January 13, 2021
China bails out 2020's world poultry trade but serious challenges remain
During 2020's steep COVID-19 recession, chicken output kept growing and Chinese demand prevented a steep fall in exports. –But exporters must now contend with an anticipated 800,000 drop fall in Chinese imports over five years.
By Eric J. Brooks
An eFeedLink HotT opic
After a disappointing decade pockmarked by bird flu outbreaks, 2020's human pandemic dented chicken meat's growth and trade, even as the latter undergoes a profound shift followed by an impending reversal.
COVID-19 induced drops in Indian (-8%, -0.35mt) and EU (-1.6%, -0.2mt) output were aggressively counterbalanced by ASF-driven 8% expansion in Chinese (+1.1mt) Chinese  and Vietnamese (+0.1mt) production. After growing at a below-trend 2.6% annually in during the 2010s, world poultry output will expand only 1.5%, from 2019's USDA estimated 99.32 million tonnes to 100.83 million tonnes in 2020.
Going forward, we expect an accelerating Asian economic recovery to be partly counterbalanced by a new wave of US and European COVID-19 lockdowns. That will depress Q1 growth and limit 2021's world poultry meat expansion to a below-trend 2.1%, to 102.93 million tonnes.
Sometime before the mid-2020s, broiler meat output should grow above its long-term 3%+ annual rate but for now, trade uncertainty will hold the industry back from operating near full capacity.
Trade-wise, after expanding 3.4% annually over the previous decade, COVID-19's impact on international transport logistics reduced growth in world broiler meat exports to just 2% or 234,000 tonnes, from 2019's 11.951 million tonnes to 12.185 million tonnes in 2020 – but this nominal increase hides a worse overall performance and disparities in the trade performance of various exporters.
Total exports to China and Hong Kong increased by a whopping 48.2% or  0.42 million tonnes, from 2019's 0.87 million tonnes to 1.29 million tonnes this year. On the other hand, total chicken exports to all other nations fell by 186,000 tonnes.
Consequently, access to China's market was the dividing line between success and failure: America, Thailand, and Brazil all had easy access to China's market and enjoyed a strong 2020 trade performance.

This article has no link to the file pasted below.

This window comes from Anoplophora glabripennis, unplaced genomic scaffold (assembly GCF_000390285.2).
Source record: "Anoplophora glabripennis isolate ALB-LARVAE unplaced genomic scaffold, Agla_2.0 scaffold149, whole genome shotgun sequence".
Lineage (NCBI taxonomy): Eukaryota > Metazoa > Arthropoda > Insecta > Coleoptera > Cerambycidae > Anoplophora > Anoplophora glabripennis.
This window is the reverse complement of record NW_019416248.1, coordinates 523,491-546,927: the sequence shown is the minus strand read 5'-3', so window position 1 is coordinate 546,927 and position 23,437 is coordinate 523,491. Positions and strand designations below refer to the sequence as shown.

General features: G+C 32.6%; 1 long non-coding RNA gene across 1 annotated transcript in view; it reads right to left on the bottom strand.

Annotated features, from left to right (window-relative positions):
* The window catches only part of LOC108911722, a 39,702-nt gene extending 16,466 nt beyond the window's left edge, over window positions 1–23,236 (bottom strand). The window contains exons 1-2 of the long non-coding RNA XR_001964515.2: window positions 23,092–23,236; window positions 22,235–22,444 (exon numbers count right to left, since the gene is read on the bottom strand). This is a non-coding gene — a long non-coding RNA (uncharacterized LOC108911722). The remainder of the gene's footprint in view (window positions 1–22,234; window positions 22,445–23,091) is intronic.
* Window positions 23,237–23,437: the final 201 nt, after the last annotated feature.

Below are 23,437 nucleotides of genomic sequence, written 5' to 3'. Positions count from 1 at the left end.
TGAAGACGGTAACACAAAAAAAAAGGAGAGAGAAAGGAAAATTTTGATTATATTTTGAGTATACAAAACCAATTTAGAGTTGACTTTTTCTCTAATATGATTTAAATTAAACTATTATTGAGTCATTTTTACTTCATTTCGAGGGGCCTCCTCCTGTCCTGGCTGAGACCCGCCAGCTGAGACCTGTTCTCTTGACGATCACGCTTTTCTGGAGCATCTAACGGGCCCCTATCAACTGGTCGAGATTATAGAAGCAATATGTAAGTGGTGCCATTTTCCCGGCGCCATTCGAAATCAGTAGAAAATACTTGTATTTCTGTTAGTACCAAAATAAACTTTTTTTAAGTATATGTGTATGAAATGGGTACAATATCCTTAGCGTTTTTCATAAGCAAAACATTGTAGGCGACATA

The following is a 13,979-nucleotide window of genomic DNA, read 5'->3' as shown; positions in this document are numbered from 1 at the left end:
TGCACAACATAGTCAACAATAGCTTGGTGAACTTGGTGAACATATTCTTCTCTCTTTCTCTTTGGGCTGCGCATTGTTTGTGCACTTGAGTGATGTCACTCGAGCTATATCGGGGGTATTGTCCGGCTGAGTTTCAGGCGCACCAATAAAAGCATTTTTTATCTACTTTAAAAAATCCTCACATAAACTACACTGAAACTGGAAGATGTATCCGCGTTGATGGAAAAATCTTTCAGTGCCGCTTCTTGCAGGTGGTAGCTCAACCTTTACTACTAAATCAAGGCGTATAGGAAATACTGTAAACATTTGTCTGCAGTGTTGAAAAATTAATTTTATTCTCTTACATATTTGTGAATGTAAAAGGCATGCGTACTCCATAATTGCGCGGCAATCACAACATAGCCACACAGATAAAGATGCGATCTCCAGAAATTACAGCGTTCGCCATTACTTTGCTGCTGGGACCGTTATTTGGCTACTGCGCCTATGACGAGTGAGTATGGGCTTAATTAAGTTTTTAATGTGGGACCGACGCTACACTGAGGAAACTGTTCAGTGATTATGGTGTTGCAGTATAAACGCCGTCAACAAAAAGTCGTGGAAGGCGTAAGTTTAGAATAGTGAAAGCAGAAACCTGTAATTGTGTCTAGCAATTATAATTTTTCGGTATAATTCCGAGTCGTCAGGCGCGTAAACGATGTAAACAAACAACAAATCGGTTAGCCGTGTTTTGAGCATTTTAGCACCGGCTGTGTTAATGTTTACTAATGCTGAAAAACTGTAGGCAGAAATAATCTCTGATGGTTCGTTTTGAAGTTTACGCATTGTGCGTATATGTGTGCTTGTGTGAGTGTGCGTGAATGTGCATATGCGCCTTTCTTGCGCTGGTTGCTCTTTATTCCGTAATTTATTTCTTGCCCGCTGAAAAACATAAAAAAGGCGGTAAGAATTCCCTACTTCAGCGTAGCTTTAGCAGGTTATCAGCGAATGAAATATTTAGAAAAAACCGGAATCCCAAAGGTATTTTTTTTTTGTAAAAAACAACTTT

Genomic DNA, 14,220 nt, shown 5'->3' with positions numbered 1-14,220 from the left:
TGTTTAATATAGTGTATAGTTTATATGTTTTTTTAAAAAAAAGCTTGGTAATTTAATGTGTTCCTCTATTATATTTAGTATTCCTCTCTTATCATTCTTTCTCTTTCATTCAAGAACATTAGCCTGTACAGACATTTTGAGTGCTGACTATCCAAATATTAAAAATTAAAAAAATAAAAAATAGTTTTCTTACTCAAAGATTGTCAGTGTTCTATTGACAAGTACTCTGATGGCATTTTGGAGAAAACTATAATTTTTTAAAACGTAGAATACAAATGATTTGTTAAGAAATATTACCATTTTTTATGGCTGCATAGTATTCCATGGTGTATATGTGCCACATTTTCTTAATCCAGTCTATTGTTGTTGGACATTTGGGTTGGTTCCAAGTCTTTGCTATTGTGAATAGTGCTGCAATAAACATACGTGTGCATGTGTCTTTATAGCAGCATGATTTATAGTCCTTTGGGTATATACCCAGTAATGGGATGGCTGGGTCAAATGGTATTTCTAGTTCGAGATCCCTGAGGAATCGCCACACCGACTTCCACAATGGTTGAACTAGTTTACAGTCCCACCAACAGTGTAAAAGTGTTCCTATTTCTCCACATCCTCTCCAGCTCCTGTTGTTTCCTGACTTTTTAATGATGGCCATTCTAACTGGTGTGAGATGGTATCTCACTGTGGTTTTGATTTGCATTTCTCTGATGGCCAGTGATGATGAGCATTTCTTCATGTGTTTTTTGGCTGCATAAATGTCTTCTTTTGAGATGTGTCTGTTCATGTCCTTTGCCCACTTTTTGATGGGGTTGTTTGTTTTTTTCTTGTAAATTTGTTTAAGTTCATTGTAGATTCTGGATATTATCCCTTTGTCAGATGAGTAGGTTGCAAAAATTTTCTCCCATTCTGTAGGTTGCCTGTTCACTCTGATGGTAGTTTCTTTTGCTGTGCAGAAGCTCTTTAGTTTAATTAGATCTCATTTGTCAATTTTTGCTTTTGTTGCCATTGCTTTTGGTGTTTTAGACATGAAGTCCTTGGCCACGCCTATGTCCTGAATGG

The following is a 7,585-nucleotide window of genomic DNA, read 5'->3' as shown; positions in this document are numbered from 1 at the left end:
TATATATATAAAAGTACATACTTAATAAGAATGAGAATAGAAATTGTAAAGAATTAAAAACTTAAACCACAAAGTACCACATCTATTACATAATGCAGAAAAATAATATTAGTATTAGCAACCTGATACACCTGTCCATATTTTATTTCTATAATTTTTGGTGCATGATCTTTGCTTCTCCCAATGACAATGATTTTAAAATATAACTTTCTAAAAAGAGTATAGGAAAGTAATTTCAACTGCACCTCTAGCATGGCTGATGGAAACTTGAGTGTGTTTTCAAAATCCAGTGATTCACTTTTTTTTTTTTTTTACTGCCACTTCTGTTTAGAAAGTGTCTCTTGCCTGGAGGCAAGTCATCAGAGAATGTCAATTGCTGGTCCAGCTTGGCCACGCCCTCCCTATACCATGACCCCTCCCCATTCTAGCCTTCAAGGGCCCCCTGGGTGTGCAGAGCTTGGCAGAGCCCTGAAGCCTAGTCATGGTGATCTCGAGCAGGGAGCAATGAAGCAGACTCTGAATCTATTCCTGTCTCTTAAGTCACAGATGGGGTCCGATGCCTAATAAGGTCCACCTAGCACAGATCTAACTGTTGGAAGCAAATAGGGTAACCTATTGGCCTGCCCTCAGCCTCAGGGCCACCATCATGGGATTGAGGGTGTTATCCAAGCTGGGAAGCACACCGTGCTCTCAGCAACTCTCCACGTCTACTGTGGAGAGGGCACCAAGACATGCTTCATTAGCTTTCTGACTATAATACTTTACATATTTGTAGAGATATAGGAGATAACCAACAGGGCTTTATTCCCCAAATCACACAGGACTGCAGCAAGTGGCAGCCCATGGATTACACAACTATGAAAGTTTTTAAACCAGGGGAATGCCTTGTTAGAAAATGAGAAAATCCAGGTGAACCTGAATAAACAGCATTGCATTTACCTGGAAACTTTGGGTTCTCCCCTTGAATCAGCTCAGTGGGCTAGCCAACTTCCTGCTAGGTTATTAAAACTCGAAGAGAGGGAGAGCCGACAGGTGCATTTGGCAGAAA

Poland and Spain did not have sufficient China market access to offset falling poultry demand in COVID-19 afflicted European and African nations.
But while China giveth, it also taketh away: With its hog herds aggressively recovering from ASF, Chinese consumers are already shifting consumption from poultry to back to pork, their traditional favorite meat line.
From 17.5% growth (to 13.75mt) in 2019 and 8% growth (to 14.85mt) in 2020, 2021 Chinese broiler meat output growth is decelerating to 3% and will total  15.30 million tonnes, versus consumption growth of 2.3% (to 15.82 million tonnes).
Preferring to remain self-sufficient in protein, Beijing policymakers will allow 3%+ annual chicken meat output growth and 2%+ consumption growth displace imports back to their previous, near 0.5 million tonnes level. This means that by 2025, exporters must find a new home for 800,000 tonnes of chicken imports now destined for China.
The good news is that this is not impossible – provided COVID-19 passes and several key economies recover. Based on USDA statistics, American chicken consumption increased by an average of 350,000 tonnes annually from 2015 through 2019 inclusive, before COVID-19 struck. Before its decade long recession, Brazilian chicken consumption increased by 410,000 tonnes annually from 2001 through 2011 inclusive.
If after COVID-19 is brought under control, US and Brazilian chicken consumption just need to grow at two-thirds their previous rate for two consecutive years to "absorb" an 800,000 tonne drop in Chinese chicken imports over the next five years.
Even so, the world poultry trade sees nothing ahead but challenges. EU exporters face a flat market, poultry disease outbreaks, and rising EU environmental costs. America's impressive export growth depends on extending its Phase 1 trade deal with China and the recovery of Mexico's COVID-19 impacted economy.
Even when aggressive trade gains are made, it frequently entails painful adaptations, such as Thailand's substitution of high-value cooked chicken with lower profit margin frozen poultry meat and chicken feet in order to satisfy Chinese customers.  Avian influenza and China's stagnant per capita chicken consumption made the 2010s a difficult decade for the world poultry sector. If anything, the 2020s have opened up with even greater challenges.

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